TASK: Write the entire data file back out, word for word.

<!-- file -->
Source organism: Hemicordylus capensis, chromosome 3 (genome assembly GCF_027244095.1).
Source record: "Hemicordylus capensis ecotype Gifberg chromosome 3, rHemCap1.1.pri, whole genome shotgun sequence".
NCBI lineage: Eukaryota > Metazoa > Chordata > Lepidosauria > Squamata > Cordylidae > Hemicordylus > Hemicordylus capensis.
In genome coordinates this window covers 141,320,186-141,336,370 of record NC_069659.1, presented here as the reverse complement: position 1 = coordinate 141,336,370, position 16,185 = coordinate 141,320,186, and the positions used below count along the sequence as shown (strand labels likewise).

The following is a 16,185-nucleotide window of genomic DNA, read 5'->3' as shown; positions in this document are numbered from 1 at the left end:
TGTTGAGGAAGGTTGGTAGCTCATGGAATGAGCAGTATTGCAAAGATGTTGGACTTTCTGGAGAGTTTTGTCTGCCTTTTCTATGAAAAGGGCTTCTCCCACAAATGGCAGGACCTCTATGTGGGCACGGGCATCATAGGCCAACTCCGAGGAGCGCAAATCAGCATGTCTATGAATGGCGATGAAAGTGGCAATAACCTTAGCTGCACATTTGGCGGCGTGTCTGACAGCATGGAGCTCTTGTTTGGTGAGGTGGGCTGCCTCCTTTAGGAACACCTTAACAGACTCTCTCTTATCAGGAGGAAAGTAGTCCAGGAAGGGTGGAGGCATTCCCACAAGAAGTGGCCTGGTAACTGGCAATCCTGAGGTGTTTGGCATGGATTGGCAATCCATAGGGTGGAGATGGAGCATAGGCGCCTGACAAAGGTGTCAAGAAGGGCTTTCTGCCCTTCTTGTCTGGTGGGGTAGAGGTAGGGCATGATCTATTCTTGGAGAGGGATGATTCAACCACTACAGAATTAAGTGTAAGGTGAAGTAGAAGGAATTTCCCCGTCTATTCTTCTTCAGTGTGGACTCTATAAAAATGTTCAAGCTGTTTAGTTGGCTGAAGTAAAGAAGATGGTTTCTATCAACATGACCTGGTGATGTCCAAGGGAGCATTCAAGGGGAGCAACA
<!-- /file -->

Source organism: Hemicordylus capensis, chromosome 3 (genome assembly GCF_027244095.1).
Source record: "Hemicordylus capensis ecotype Gifberg chromosome 3, rHemCap1.1.pri, whole genome shotgun sequence".
NCBI lineage: Eukaryota > Metazoa > Chordata > Lepidosauria > Squamata > Cordylidae > Hemicordylus > Hemicordylus capensis.
In genome coordinates this window covers 141,320,186-141,336,370 of record NC_069659.1, presented here as the reverse complement: position 1 = coordinate 141,336,370, position 16,185 = coordinate 141,320,186, and the positions used below count along the sequence as shown (strand labels likewise).

The following is a 16,185-nucleotide window of genomic DNA, read 5'->3' as shown; positions in this document are numbered from 1 at the left end:
TGTTGAGGAAGGTTGGTAGCTCATGGAATGAGCAGTATTGCAAAGATGTTGGACTTTCTGGAGAGTTTTGTCTGCCTTTTCTATGAAAAGGGCTTCTCCCACAAATGGCAGGACCTCTATGTGGGCACGGGCATCATAGGCCAACTCCGAGGAGCGCAAATCAGCATGTCTATGAATGGCGATGAAAGTGGCAATAACCTTAGCTGCACATTTGGCGGCGTGTCTGACAGCATGGAGCTCTTGTTTGGTGAGGTGGGCTGCCTCCTTTAGGAACACCTTAACAGACTCTCTCTTATCAGGAGGAAAGTAGTCCAGGAAGGGTGGAGGCATTCCCACAAGAAGTGGCCTGGTAACTGGCAATCCTGAGGTGTTTGGCATGGATTGGCAATCCATAGGGTGGAGATGGAGCATAGGCGCCTGACAAAGGTGTCAAGAAGGGCTTTCTGCCCTTCTTGTCTGGTGGGGTAGAGGTAGGGCATGATCTATTCTTGGAGAGGGATGATTCAACCACTACAGAATTAAGTGTAAGGTGAAGTAGAAGGAATTTCCCCGTCTATTCTTCTTCAGTGTGGACTCTATAAAAATGTTCAAGCTGTTTAGTTGGCTGAAGTAAAGAAGATGGTTTCTATCAACATGACCTGGTGATGTCCAAGGGAGCATTCAAGGGGAGCAACA